David Scott, author of IT Wars and a business consultant, knows first hand the risks social networking can pose to the enterprise through his work with clients who’ve faced these very threats. But how does IT fit into it? The following guest post offers some strategies on where your IT department fits in fighting the wide variety of risks while still reaping the rewards the technology can offer. Like what you’ve read? Check out our Bookworm Blog for a free chapter download of David’s book, or buy it on Amazon.
Organizations have long faced liability in an environment of e-mail, instant messaging, blogs, and downloads. Critical dependencies and vulnerabilities abound. But a fairly recent, yet established, challenge has materialized in the workplace: that of social networking. In addition to high profile sites such as Facebook, Twitter, LinkedIn, et al., there are countless other sites – some friendly, some professional, and some neither friendly nor professional. For an exposure to the latter, just try Googling “vent your job,” “rant about your job,” etc.
In the recent past, it was enough to have a prudent e-mail policy as part of an Acceptable Use policy for information systems at large. Most of it was obvious, though necessary: no harassment, no abuse in terms of too much personal e-mailing of family and friends, no e-mailing of negative views, such as political or corporate, and no posting of any kind to questionable forums – under the aegis of the corporate domain. That is, don’t use your corporate e-mail or user account for anything that could adversely reflect on the organization or you as a representative of that organization.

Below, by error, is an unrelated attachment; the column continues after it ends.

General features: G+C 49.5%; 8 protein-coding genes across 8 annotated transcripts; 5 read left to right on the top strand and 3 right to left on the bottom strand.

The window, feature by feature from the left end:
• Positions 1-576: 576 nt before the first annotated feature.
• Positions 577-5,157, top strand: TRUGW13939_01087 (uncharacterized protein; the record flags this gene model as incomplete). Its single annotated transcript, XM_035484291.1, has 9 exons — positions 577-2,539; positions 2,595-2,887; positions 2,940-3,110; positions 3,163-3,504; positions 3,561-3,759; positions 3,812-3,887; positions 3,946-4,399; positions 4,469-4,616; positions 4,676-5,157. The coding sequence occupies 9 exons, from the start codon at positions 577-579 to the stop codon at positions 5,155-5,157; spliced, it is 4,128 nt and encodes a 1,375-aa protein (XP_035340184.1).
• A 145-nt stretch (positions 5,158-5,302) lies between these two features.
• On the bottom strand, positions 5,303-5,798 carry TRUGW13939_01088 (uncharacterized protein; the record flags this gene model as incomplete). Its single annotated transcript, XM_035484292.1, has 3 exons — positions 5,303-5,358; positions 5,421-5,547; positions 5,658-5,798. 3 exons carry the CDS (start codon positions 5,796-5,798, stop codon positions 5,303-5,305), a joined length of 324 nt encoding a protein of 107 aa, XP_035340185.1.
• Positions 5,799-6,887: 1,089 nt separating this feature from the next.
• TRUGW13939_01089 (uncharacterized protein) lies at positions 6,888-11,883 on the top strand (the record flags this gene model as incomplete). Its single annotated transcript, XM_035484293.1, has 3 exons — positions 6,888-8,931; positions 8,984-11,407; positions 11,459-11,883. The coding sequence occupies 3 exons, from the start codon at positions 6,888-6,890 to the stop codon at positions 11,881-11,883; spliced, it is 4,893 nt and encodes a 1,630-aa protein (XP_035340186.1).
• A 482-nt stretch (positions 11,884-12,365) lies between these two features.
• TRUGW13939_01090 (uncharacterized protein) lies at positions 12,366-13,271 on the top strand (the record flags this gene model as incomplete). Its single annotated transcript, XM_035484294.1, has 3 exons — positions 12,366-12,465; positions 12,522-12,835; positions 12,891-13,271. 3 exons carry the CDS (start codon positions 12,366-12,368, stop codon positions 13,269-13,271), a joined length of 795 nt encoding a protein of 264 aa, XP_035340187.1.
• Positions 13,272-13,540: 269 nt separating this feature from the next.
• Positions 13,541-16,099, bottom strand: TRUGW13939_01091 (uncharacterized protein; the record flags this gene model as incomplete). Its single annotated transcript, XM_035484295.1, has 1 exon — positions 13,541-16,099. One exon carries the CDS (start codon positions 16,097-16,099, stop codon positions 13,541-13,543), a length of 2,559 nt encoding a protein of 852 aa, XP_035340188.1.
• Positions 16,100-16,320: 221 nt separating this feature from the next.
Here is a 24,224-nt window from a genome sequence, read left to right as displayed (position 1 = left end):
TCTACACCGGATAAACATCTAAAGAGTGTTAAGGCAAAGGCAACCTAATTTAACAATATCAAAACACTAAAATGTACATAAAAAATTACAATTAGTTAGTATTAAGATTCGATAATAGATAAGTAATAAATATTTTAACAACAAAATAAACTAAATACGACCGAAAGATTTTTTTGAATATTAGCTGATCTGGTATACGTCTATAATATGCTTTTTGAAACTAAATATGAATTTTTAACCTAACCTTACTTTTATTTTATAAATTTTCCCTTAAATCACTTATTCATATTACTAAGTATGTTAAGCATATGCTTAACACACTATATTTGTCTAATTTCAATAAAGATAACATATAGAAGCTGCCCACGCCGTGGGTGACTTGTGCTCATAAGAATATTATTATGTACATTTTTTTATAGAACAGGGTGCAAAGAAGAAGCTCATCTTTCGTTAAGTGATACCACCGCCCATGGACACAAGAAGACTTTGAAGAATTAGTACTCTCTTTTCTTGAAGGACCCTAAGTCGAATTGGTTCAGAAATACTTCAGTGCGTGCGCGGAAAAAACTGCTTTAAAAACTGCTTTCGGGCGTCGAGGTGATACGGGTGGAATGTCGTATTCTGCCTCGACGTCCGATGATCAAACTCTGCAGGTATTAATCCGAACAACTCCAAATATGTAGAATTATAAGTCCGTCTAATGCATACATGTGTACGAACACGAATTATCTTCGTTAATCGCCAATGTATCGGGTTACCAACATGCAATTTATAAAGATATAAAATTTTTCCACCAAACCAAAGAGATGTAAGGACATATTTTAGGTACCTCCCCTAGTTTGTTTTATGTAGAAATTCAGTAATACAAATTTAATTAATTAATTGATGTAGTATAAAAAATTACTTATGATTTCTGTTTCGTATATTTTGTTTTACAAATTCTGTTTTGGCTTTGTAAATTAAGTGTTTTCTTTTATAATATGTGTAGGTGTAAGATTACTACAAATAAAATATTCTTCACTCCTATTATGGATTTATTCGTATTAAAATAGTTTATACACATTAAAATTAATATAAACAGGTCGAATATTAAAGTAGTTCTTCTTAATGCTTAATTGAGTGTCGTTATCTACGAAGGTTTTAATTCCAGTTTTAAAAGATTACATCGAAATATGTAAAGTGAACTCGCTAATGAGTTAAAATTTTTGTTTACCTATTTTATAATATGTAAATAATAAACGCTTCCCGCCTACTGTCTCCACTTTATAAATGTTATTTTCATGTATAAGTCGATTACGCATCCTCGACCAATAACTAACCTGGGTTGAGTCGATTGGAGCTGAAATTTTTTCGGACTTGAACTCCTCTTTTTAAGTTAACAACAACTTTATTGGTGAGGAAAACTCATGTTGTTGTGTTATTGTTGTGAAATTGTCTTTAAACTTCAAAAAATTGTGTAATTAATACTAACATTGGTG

But today, often in the lag of policy, social networking has employees toggling between “friending” on Facebook, Twitter, etc. one moment, and “businessing” on corporate systems the next. In the case of small businesses, many find themselves taking advantage of social networks in the interests of client-building, marketing, communication, and general exposure. This is inexpensive and efficient – but here, the blend is a blur.
Of course, social networking has that universal business peril: wasted time. But this switch between friending and businessing can pose an extreme peril to any organization’s #1 asset – its reputation – in an age that grants enormous power to individuals. For example, Genesis HealthCare System, of Ohio, recently had to counsel healthcare professionals not to make negative postings online; personnel were discussing patients and referring to them by room number. Going the other way, employees too often have the temptation to bring an inappropriately lighter sensibility to business communications, having just exited the “party” of social networking.